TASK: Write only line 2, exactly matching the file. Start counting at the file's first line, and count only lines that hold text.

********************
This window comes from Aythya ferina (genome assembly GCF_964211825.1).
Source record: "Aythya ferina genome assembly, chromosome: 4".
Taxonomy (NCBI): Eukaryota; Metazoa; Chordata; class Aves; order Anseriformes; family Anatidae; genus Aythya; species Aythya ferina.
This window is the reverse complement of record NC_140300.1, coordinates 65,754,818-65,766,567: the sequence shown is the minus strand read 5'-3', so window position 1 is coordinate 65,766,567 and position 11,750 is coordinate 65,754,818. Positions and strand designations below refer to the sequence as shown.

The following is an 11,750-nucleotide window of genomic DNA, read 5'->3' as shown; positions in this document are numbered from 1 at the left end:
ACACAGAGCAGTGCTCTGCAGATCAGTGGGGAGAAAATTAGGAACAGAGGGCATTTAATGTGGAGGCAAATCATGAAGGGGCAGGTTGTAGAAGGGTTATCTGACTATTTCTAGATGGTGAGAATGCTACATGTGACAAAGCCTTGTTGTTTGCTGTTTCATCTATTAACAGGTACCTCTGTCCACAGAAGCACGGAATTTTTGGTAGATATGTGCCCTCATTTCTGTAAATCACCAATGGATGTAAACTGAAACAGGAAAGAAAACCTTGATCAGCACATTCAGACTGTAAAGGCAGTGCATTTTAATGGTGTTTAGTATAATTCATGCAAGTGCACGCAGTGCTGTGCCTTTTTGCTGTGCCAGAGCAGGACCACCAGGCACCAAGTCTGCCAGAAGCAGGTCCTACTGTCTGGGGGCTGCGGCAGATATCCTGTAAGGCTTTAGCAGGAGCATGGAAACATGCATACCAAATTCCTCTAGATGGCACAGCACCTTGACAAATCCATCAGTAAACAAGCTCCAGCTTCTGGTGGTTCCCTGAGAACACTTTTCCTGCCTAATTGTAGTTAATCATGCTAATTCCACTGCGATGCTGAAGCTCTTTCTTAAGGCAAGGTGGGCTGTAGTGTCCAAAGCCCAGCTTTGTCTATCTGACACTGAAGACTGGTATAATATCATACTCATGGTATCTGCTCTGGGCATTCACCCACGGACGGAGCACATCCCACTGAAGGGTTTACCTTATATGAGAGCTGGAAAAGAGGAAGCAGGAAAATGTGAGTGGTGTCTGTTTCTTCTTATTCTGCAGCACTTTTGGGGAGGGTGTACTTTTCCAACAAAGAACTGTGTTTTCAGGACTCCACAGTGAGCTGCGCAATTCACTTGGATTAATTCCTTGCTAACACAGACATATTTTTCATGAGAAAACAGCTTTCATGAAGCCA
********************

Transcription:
Source record: "Aythya ferina genome assembly, chromosome: 4".